NBC News Exec: Royal Wedding Is 'Biggest International Technical Buildout Ever'
LONDON -- As the big day draws near, it's not just the bride who may be feeling a little anxious.
With predictions are that it will draw the biggest audience in television history, broadcasters around the world are shifting into their highest gear for the royal wedding, and for the next few days London will become the focus of the world.
"Yes, we're moving to London. Where else would you be?" says Chris Hampson, NBC News' director of international news. "Everybody wants to be here. You can't sit in New York and tell this story. You have to be right in the thick of it."
And the thick of it is exactly where the world's biggest media organizations will be. Take a stroll down London's Mall toward Buckingham Palace, and the bland, tree-lined vista used mainly for bypassing the traffic chaos of Piccadilly has been transformed into a hive of pre-ceremony activity.
The traffic has been shut off, and behind the milling tourists and Japanese camera crews, two huge temporary media studios have been erected opposite either flank of the Queen's London residence.
This media zone in Canada Gate will host more than 40 stand-alone studios with full play-out facilities for broadcasters including the BBC, ABC, Sky News, NBC, CBS and Al Jazeera English.
It is just part of a network of locations including Westminster Abbey, the Mall and Trafalgar Square that are host to a raft of specially erected broadcast locations.
"It's our biggest international technical build-out ever," said Hampson, who added that NBC and its sister networks including MSNBC and Telemundo, E! and Bravo began planning wedding coverage even before the royal engagement was announced in November. "We began to focus very early and had a team in London scouting locations and planning for months."
The result is a series of prime locations, including a prestige slot beneath Nelson's Column in Trafalgar Square from which NBC will broadcast a special edition of Today on Friday kicking off at 4 am EST as well as four studios in the media village at Buckingham Palace.
It is also bringing over a host of anchors including Meredith Vieira, Matt Lauer, Natalie Morales and Al Roker.
NBC is far from alone in pulling out all the stops; ABC will have live coverage of the ceremony from London anchored by Diane Sawyer and Barbara Walters, and the network will air a special edition of Good Morning America from London.
CBS is sending Katie Couric on what could be her swan song for the network. Couric will lead the main wedding coverage and anchor an hourlong news special at 8 p.m. Friday.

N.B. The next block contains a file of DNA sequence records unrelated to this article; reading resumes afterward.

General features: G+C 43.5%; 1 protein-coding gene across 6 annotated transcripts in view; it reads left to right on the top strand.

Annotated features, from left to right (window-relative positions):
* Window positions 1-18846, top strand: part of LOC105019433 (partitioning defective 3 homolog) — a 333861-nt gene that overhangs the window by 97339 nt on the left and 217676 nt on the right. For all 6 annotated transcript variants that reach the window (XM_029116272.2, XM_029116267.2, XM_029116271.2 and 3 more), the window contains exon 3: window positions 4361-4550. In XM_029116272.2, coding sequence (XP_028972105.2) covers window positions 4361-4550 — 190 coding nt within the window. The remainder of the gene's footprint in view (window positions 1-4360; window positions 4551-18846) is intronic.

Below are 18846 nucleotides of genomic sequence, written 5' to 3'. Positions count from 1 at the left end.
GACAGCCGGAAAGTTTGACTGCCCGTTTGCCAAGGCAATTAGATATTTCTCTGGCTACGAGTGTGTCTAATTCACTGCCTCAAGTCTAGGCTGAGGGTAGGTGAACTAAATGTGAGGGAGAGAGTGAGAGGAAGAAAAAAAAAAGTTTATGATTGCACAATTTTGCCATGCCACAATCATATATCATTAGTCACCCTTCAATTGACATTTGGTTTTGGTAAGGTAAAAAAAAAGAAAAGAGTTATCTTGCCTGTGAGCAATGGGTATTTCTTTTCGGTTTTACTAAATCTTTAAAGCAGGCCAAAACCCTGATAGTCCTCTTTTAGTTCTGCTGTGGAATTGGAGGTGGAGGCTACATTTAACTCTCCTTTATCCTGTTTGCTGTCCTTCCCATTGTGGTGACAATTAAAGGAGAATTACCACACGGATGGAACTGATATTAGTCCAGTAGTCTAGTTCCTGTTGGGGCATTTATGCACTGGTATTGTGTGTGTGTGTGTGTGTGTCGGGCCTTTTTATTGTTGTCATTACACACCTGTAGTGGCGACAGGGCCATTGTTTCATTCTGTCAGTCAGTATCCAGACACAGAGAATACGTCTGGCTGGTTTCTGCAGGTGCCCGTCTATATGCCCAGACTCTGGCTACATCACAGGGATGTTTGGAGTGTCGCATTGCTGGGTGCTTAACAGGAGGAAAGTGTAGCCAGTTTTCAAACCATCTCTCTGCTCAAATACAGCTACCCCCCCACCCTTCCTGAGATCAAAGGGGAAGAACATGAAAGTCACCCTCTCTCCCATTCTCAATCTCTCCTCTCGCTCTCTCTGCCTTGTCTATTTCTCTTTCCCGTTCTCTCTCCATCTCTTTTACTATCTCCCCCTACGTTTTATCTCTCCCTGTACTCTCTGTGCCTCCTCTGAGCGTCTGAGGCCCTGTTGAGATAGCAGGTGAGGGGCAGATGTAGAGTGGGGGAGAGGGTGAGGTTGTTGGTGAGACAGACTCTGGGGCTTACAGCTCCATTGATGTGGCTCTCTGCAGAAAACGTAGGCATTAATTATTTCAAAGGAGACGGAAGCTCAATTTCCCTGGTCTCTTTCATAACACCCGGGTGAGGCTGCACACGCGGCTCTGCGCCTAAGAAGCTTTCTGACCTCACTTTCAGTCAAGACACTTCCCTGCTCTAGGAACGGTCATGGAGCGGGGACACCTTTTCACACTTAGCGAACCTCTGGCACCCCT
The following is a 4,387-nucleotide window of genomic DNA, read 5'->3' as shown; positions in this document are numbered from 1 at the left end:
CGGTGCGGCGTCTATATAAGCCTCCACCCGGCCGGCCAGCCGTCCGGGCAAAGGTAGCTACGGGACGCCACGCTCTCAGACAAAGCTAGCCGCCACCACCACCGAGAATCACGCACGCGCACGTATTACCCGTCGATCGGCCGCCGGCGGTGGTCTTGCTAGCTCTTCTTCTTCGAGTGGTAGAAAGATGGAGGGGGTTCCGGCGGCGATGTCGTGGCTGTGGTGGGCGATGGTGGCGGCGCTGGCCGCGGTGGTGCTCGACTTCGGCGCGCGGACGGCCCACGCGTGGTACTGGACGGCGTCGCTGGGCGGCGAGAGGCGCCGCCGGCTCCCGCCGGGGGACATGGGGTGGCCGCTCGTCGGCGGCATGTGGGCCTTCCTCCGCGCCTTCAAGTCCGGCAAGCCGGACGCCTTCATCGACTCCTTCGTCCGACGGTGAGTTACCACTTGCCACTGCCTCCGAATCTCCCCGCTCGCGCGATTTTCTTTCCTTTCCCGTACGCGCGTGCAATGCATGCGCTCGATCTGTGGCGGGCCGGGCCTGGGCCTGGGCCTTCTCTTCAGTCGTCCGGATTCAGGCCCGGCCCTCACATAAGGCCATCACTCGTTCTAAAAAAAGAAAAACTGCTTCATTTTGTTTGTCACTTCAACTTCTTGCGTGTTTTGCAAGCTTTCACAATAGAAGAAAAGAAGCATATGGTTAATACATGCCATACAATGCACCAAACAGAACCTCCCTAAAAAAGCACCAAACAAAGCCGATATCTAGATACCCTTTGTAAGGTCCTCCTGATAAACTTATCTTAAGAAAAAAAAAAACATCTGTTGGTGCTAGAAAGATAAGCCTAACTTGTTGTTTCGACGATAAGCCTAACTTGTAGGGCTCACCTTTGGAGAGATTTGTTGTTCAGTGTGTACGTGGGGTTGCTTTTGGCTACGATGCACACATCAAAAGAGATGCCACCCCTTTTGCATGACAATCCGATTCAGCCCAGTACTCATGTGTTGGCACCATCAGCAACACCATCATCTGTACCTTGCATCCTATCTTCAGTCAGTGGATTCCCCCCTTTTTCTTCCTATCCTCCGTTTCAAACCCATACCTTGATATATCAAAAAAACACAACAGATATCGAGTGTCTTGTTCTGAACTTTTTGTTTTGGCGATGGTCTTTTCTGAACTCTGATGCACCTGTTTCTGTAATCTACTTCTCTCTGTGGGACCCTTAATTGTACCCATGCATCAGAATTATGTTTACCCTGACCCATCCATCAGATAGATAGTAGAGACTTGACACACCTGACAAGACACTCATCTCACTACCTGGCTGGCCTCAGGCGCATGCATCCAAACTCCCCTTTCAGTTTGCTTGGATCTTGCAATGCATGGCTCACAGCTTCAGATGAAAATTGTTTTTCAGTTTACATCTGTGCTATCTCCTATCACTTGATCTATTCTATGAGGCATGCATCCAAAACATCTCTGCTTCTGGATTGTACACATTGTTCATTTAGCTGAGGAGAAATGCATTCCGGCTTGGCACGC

CNN will use its London squad as well getting as an insider's take from Piers Morgan, while Fox News is sending over around 50 staff including Shepard Smith and Martha Macullum.
Fox will piggyback on the feed from its sister U.K. network Sky News, which, like all the British broadcasters, is planning wall-to-wall coverage of the event.
The near-universal appetite for the wedding marks an interesting about-turn in the fortunes of the Royal Family, which experienced an unprecedented erosion in popular support in the aftermath of the death of Princess Diana.
The dark days of 1997 -- when crowds booed the Queen -- seem very distant now, in no small part because of a new generation has helped to rehabilitate a royal brand that at times appeared to be under severe strain.
"I think Australians feel more enamored of this younger generation of royals," said Rachael Brown, who will co-anchor coverage for ABC Australia. "Prince William visited Queensland and New Zealand after the recent natural disasters, and people generally think of him as a good bloke. Even hardcore Republicans are finding it hard to knock a hole in this wedding."
Balancing a glamorous feel-good story with the ever-changing global news agenda nonetheless remains an anxiety for news broadcasters, with the shifting profile of the Arab Spring still threatening to overshadow the London events.
"We're putting a lot of resources into our coverage, but we are very mindful of events in other parts of the world," said Barbara Serra, who will anchor Al Jazeera English's royal wedding coverage from London.
"Friday has often been a critical day in recent weeks after prayer, and with the situation developing in Syria, it's very much a judgment call about how much coverage we do."
It's a point echoed by NBC's Hampson.
"It's a great happy story and we hope for a wonderful day, but we don't have any influence on those who would have other plans. Our job is to report the news as it happens and we are prepared whatever the story will be."
Al Jazeera English, the English-language sister channel to the Arabic news network, will deploy reporters in various London locations including Westminster Abbey, Buckingham Palace and the Mall as well as covering street parties and getting among the crowds.
Interest in the wedding from Al Jazeera English's audience, said Serra, "is huge," right down to the frothy details. "As a reporter, I give my personal view of what is going on, and I can tell you that I want to see the dress, I want to see the bride."
In fact, she said, the eccentricities of a full State Wedding are hard to match.
"Foreigners in particular are fascinated with the way British people dress for weddings, with the hats and morning suits and the whole ceremony. It's a matter of taste how frothy you want to get, but this is feel-good stuff in a difficult time, and people will be very interested."